So T-Mobile, When You Said Froyo Was “Coming Soon” for the Galaxy Last Dec. 2nd Did You Mean in Dog Years or Human Years?

Update: Apparently there is an actual update at this point, but you can only update doing a manual Kies update on your phone and only with a PC. I’m not sure why T-Mobile won’t push this out as an OTA upgrade or at least let us use a Mac. Trying to get the update software installed on a work PC as I don’t own a personal Windows machine anymore and our household has gone 100% Mac.

There is a comment in the comments section blaming Samsung for trying to charge T-Mobile for the upgrade, but Michael Gartenberg sent me a tweet over on twitter saying that this has been debunked by Samsung a while ago and that they don’t charge carriers for upgrades. This still leaves me scratching my head wondering who is to blame for such crappy customer service, Samsung or TMobile.

Update #2: I’m now running Froyo on my Samsung Galaxy Vibrant. It was a royal PITA. I made the mistake of following the link above which had me download Kies 2. Turns out Kies 2 won’t recognize this phone. So instead I had to download Kies Mini (which did recognize my phone). I had to do this all on a PC as there is no Mac version. Kies mini after three tries finally recognized my device and I was able to update it. An awful lot of trouble and work, but I am actually running Froyo now.

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  1. robk says:

    This is long, but sums up your situation.

    From XDA Forums:


    I’m going to step across the NDAs and explain the issues behind the Android Froyo update to Samsung Galaxy S phones in the United States. I think most of you have come to this realization yourself now: the withholding of the Froyo update is a largely political one, not a technological one: Froyo runs quite well on Galaxy S phones, as those of you that have run leaked updates may have noticed.

    To explain the political situation, first, a primer on how phone firmware upgrades work for carriers. When a carrier decides to sell a phone, a contract is usually written between the phone manufacturer and the carrier. In this contract, the cost of updates (to the carrier) is usually outlined. Updates are usually broken into several types: critical updates, maintenance updates, and feature updates. Critical updates are those that resolve a critical bug in the phone, such as the phone overheating. Maintenance updates involve routine updates to resolve bugs and other issues reported by the carrier. Finally, feature updates add some new feature in software that wasn’t present before. Critical updates are usually free, maintenance updates have some maintenance fee associated with them, and feature updates are usually costly.
    In the past, most phone updates would mainly consist of critical and maintenance updates. Carriers almost never want to incur the cost of a feature update because it is of little benefit to them, adds little to the device, and involves a lot of testing on the carrier end. Android has changed the playing field, however – since the Android Open Source Project is constantly being updated, and that information being made widely available to the public, there is pressure for the phone to be constantly updated with the latest version of Android. With most manufacturers, such as HTC, Motorola, etc. This is fine and considered a maintenance upgrade. Samsung, however, considers it a feature update, and requires carriers to pay a per device update fee for each incremental Android update.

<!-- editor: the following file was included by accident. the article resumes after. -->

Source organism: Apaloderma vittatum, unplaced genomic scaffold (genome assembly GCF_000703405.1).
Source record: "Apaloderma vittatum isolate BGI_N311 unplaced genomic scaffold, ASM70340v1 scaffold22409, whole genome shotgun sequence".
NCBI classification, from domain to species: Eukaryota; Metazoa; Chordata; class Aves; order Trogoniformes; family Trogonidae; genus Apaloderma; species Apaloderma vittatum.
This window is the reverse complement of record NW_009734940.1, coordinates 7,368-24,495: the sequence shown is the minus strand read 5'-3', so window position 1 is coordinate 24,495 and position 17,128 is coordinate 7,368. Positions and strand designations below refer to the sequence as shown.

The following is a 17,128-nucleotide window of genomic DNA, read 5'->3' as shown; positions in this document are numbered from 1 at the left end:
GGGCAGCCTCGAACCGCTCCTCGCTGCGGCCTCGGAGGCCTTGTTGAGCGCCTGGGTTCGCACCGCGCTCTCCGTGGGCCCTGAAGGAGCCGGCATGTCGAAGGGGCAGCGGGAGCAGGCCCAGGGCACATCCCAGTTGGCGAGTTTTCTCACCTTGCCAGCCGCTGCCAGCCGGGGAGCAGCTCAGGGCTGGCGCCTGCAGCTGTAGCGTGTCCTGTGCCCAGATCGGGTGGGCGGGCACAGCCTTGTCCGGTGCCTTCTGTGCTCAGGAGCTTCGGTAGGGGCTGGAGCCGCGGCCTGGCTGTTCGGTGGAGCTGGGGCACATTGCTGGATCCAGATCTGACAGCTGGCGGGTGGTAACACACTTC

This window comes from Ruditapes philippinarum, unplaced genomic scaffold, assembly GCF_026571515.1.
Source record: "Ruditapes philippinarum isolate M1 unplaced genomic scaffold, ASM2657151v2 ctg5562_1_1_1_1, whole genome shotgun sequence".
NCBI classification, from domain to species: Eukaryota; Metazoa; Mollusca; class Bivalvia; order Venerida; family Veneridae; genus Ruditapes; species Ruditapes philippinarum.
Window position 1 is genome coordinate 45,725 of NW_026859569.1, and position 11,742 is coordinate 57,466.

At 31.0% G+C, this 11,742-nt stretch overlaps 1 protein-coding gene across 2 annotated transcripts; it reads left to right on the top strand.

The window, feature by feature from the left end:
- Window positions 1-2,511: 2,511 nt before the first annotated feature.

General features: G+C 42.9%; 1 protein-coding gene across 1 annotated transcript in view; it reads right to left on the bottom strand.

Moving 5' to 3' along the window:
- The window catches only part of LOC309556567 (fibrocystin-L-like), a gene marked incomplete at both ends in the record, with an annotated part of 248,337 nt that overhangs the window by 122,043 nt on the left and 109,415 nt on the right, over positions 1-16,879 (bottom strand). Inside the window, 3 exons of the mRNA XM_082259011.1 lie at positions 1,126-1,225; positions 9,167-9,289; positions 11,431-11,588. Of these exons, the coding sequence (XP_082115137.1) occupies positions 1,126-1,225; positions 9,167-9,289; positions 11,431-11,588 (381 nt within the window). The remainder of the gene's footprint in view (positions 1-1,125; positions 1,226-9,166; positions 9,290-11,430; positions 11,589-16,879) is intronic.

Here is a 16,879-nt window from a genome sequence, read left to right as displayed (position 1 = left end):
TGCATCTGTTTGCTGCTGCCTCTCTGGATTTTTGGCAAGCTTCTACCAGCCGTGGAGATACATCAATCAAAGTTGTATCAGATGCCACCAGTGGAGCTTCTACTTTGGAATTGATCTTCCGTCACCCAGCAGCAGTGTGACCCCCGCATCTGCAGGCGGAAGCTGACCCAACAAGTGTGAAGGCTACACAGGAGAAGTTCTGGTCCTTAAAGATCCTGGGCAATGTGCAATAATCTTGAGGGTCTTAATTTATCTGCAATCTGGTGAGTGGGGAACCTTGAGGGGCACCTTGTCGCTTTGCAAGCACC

Now, here’s where the politics come in: most U.S. carriers aren’t very happy with Samsung’s decision to charge for Android updates as feature updates, especially since they are essentially charging for the Android Open Source Project’s efforts, and the effort on Samsung’s end is rather minimal. As a result of perhaps, corporate collusion, all U.S. carriers have decided to refuse to pay for the Android 2.2 update, in hopes that the devaluation of the Galaxy S line will cause Samsung to drop their fees and give the update to the carriers. The situation has panned out differently in other parts of the world, but this is the situation in the United States.

    Some of you might have noticed Verion’s Fascinate updated, but without 2.2 : This is a result of a maintenance agreement Samsung must honor combined with Verizon’s unwillingness to pay the update fees.
    In short, Android 2.2 is on hold for Galaxy S phones until the U.S. carriers and Samsung reach a consensus.

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  3. CDS says:

    2.2 on Tmobile works if you just use the KIES on a 32 bit WIN machine. I like the added features and I have called in to tech support and they are still willing to help, like making your phone be a WAP. Nice feature and it works too, even though they say you are to call in and activate it for $15 more a month. Great for tethering the ipad or laptop off of for small searches or lengthy e-mails while on the ferry.

  4. JD says:

    I got a Samsung Galaxy I9000 in December and it came with Android 2.2. I’m on a local Alaskan carrier (GCI) but … I’m thinking 2.3 now – what is that – Gingerbread? Might have to grab an image off one of the root sites for that though as I doubt Samsung will roll it out for the “old” phone. Could be wrong though.

  5. JeffPHenderson says:

    Shoulda stuck with the iPhone after all then huh?

  6. lee says:

    its the same over here in the UK. This is definitely something Android needs to get figured out. I had to install XP on my mac down grade to an earlier update, then get the latest update! as you put it a PITA!!